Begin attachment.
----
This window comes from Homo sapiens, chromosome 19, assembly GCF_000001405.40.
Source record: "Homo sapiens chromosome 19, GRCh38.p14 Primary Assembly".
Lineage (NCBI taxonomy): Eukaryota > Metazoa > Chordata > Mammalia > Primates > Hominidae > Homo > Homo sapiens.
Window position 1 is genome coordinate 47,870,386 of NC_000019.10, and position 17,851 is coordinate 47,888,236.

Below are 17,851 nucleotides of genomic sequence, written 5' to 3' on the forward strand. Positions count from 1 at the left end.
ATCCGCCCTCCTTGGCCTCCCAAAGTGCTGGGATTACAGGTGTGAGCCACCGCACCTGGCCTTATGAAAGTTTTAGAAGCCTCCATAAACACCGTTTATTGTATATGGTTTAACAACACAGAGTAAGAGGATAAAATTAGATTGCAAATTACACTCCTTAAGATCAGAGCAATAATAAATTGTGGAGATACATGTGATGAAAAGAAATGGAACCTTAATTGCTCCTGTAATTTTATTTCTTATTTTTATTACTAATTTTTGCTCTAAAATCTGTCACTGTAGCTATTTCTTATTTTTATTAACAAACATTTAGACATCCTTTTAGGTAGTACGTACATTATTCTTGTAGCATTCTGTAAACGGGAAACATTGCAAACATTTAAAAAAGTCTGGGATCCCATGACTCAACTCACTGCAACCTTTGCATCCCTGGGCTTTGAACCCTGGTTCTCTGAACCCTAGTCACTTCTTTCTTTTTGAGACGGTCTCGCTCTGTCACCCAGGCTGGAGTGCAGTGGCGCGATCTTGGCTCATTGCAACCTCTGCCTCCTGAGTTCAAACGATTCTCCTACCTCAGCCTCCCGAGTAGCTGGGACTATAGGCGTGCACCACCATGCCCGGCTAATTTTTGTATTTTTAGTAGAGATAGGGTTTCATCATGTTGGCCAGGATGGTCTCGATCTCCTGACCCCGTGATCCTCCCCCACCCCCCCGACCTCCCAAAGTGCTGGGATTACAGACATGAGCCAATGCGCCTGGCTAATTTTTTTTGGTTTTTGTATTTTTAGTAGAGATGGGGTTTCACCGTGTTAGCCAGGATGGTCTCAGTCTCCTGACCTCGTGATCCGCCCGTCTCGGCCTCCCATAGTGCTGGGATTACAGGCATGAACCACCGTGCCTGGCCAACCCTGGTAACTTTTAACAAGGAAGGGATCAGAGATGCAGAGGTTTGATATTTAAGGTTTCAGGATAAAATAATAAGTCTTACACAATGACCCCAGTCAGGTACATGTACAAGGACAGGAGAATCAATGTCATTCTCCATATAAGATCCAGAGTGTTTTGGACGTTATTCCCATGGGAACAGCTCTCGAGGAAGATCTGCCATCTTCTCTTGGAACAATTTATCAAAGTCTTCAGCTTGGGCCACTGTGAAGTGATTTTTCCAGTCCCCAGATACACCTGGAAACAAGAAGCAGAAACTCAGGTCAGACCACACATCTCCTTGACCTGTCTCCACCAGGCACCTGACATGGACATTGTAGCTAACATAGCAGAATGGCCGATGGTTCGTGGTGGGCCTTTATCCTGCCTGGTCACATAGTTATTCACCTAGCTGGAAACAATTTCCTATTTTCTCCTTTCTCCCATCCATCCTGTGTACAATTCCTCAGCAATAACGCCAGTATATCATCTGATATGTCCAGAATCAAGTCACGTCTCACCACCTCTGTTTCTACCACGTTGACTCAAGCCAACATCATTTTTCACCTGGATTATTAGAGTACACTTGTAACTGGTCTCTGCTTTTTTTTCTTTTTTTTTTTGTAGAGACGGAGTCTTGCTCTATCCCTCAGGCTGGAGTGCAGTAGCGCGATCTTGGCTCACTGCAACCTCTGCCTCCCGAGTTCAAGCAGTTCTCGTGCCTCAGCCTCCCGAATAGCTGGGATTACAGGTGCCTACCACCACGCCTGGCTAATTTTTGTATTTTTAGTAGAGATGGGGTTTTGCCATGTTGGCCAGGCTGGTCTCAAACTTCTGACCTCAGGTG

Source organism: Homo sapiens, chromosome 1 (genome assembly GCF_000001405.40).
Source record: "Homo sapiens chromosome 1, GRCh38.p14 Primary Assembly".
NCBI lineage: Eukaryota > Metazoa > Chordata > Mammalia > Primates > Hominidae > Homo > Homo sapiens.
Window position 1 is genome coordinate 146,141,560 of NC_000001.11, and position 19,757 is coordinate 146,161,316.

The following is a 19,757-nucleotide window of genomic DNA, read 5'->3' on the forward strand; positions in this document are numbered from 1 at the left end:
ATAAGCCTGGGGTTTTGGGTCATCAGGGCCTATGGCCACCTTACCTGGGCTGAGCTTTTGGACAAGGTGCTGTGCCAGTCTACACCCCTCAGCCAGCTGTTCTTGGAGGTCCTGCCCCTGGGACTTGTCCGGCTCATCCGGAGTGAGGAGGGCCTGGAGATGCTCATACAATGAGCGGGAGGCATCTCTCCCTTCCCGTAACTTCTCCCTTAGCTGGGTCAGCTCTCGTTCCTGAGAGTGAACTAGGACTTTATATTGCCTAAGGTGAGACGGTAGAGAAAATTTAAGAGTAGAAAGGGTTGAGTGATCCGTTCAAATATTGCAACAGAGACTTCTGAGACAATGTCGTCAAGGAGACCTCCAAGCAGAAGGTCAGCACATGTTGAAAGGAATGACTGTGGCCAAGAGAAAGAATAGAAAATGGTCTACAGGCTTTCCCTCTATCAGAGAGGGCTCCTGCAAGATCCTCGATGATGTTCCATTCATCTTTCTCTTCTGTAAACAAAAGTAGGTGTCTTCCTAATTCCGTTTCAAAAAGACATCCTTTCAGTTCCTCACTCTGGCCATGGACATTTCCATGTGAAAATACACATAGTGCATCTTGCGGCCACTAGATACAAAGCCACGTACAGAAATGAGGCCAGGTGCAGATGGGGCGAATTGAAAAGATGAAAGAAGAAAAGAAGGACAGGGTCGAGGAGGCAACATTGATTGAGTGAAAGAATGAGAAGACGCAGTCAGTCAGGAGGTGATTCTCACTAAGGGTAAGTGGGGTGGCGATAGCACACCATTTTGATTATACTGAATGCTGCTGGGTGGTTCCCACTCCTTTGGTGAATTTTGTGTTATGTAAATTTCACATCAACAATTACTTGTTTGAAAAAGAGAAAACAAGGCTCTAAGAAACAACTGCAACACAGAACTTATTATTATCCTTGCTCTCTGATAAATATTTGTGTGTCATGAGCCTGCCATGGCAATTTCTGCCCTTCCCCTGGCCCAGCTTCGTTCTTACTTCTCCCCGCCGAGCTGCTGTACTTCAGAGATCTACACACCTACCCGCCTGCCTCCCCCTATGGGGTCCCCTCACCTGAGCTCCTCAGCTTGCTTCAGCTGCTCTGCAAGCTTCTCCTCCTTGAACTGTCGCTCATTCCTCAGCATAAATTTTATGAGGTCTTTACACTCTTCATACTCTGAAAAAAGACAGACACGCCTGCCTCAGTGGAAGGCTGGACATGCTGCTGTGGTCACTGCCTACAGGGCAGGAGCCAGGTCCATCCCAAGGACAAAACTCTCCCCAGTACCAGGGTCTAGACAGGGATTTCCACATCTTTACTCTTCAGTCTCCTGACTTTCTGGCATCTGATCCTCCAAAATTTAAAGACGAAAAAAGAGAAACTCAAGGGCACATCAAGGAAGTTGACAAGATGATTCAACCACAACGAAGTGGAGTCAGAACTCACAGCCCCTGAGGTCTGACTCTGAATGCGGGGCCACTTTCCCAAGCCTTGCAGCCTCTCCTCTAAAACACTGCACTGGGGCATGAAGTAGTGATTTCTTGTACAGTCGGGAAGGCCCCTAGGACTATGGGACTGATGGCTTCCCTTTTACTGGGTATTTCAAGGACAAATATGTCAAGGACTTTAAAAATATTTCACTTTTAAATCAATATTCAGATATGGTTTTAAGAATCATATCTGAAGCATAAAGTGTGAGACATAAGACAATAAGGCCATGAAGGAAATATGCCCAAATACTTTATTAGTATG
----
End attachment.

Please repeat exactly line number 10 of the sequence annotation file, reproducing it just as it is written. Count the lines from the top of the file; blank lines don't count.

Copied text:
Window position 1 is genome coordinate 146,141,560 of NC_000001.11, and position 19,757 is coordinate 146,161,316.